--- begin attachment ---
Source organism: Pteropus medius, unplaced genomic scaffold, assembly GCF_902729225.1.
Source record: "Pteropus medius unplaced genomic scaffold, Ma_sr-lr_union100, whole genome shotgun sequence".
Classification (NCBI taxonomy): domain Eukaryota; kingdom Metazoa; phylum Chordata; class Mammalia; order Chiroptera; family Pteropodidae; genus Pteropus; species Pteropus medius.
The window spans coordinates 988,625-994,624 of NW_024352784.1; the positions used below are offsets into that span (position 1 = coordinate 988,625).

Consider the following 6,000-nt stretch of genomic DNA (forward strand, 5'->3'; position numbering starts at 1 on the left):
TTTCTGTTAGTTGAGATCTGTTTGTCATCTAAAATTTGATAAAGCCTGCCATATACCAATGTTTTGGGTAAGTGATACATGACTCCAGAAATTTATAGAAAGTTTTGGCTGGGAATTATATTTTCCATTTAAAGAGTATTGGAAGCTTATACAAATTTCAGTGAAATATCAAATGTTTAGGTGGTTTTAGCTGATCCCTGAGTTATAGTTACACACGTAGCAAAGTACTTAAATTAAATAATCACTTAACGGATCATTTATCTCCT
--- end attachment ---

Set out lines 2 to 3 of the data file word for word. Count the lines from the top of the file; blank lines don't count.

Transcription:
Source record: "Pteropus medius unplaced genomic scaffold, Ma_sr-lr_union100, whole genome shotgun sequence".
Classification (NCBI taxonomy): domain Eukaryota; kingdom Metazoa; phylum Chordata; class Mammalia; order Chiroptera; family Pteropodidae; genus Pteropus; species Pteropus medius.